A high-profile legal battle between actor Robert De Niro and his former assistant has shone a spotlight on changing workplace mores, even in Hollywood, an industry notorious for volatile and sometimes downright criminal bosses.
A jury awarded the actor’s former assistant, Graham Chase Robinson,, finding that his film production company engaged in gender discrimination and retaliated against her amid allegations that he assigned her stereotypically female work and sometimes berated her. Despite the verdict, however, such cases are often hard to prove, while employees often mistake a boss’ foul temper for discrimination or harassment.
“There’s nothing illegal about being nasty,” said Helen Rella, workplace attorney at Wilk Auslander. “It’s not generally harassment within the meaning of discrimination just to yell at someone. It has to be targeted in a discriminatory manner.”
When is yelling discrimination?
If a temperamental boss or manager has a habit of yelling or being rude to everyone who reports to them — regardless of an employee’s gender, ethnicity, sexual orientation or another legally protected attribute — the behavior likely wouldn’t qualify as discrimination under the law.
“If you’re yelling at everyone equally and you’re an equal opportunity yeller, you’re not discriminating,” Rella said. “But if you’re yelling at the women or one ethnic group and not another, then you’re discriminating.”
That can make it difficult for workers who feel like they have been wronged by a manager or company to distinguish between a merely unpleasant work environment and an unlawfully hostile workplace.
“People get confused and use the phrase ‘hostile work environment’ across the board to say they felt uncomfortable in the workplace for any number of reasons,” Rella explained. “But in reality is it has to be targeted harassment and not just you’re nasty and people don’t like you.”
A boss could be fired for behavior that violates company policy, but that doesn’t mean an employee would prevail if he or she were to sue in court.
“There are plenty of not nice people in the world, and if you got to sue everyone who is not nice the court system would be overrun,” Rella added. “Laws aren’t to protect someone from working for someone mean — they’re meant to protect against someone who is mean in a discriminatory mode. That’s a point of confusion we see over and over again.”
Instead, laws protect employees against bosses whose behavior meets the legal definition of harassment and other forms of employment discrimination that violate Title VII of the Civil Rights Act of 1964, the Age Discrimination in Employment Act of 1967 (ADEA), or the Americans with Disabilities Act of 1990 (ADA).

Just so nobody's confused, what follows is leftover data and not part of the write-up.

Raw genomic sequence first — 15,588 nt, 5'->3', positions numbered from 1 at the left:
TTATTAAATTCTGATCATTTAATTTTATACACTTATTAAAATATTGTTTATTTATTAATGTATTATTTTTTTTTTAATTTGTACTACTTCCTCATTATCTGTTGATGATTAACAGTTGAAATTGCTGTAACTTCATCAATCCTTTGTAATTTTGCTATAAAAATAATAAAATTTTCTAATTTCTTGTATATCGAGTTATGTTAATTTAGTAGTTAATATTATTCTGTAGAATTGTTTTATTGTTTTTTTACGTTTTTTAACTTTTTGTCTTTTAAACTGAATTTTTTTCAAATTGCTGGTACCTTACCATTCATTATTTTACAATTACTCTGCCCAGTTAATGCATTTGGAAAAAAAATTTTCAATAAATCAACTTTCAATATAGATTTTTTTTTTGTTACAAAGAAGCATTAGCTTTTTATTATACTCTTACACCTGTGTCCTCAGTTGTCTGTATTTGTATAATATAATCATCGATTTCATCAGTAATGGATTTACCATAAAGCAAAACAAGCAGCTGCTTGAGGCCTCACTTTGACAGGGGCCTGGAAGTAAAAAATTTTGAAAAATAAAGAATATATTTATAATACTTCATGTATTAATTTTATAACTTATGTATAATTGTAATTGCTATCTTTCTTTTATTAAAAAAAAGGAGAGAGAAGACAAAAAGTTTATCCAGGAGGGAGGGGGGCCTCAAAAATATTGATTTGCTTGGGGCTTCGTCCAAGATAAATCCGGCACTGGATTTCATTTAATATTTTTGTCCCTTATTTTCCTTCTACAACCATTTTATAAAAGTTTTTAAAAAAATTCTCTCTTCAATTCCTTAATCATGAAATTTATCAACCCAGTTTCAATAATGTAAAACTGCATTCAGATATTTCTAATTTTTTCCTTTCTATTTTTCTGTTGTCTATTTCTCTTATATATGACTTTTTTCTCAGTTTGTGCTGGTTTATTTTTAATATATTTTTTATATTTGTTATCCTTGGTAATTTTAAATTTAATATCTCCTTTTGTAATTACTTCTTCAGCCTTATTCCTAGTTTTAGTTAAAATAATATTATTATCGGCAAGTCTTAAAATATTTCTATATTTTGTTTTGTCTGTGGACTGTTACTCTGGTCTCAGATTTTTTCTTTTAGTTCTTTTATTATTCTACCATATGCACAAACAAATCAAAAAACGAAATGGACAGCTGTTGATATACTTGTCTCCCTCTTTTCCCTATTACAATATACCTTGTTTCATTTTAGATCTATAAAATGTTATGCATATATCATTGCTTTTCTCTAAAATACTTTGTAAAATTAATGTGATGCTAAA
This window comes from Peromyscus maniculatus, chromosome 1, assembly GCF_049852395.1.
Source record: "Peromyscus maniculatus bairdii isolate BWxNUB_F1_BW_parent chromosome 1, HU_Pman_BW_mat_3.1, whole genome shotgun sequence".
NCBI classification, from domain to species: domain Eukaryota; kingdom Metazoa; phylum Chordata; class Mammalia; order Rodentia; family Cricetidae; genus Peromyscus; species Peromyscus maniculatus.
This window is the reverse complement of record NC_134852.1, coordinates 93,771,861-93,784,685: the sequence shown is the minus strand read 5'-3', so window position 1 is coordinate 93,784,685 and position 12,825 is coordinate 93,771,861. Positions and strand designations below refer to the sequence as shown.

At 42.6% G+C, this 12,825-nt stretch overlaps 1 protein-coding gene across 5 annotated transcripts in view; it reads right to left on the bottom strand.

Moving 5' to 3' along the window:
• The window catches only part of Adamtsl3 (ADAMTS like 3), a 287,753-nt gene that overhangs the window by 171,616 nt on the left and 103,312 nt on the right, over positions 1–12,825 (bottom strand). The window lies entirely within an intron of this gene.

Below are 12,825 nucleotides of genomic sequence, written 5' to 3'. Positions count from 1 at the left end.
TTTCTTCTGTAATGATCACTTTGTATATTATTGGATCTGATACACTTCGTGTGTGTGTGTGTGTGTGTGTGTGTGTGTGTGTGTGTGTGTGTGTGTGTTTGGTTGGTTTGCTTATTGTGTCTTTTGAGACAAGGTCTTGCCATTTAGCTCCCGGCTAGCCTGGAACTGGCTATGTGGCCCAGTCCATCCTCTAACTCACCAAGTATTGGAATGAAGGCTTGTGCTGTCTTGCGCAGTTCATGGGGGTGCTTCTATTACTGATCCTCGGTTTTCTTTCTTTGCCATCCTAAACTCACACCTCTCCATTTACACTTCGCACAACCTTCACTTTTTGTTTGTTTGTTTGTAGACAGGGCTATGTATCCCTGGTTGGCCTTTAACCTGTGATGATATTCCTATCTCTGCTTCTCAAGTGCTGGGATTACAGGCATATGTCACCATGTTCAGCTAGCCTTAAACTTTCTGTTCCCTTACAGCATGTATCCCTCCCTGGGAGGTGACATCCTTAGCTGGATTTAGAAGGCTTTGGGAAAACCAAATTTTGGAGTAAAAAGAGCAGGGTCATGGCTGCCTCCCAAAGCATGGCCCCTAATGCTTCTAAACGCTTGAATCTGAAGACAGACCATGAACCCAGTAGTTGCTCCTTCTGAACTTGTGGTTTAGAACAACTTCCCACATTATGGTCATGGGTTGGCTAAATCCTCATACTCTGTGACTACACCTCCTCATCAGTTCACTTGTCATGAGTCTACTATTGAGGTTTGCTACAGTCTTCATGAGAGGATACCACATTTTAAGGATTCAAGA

For conduct to rise to the level of harassment, it must be unwelcome conduct based on race, color, religion, sex, national origin, age, disability and other protected attributes, and enduring the conduct must either be a condition of ongoing employment, or the conduct must be deemed pervasive enough that a reasonable person would consider it abusive, according to the Equal Employment Opportunity Commission (EEOC).
“Petty slights, annoyances, and isolated incidents (unless extremely serious) will not rise to the level of illegality. To be unlawful, the conduct must create a work environment that would be intimidating, hostile, or offensive to reasonable people,” the EEOC says.
“Like a dress code”
While yelling at workers might once have been commonplace and generally tolerated in certain types of workplaces, social norms are changing, and it is seldom acceptable anymore, according to workplace experts.
When behavior is not illegal according to state or federal laws, a company’s culture and policies dictate what’s expected of managers, according to Vanessa Matsis-McCready, vice president of HR services and associate general counsel at Engage PEO, a human resources and benefits company.
“At some companies, using curse words is OK and meets the culture. There are others where it’s totally inappropriate. It’s almost like a dress code,” she told CBS MoneyWatch.
Yet as more companies double down on diversity, equity and inclusion initiatives, yelling and other overt forms of hostility or highly aggressive behavior are increasingly not tolerated.
“It used to be that you would have maybe a partner or manager who yelled at everybody regardless of who they were or what they looked like. At one point in time that might have been OK. But as people become more sensitive to bullying, you see less of that because people don’t want to be yelled at in the workplace,” Matsis-McCready said.
That still leaves a gray area between a boss who is nasty or disrespectful and one whose conduct crosses the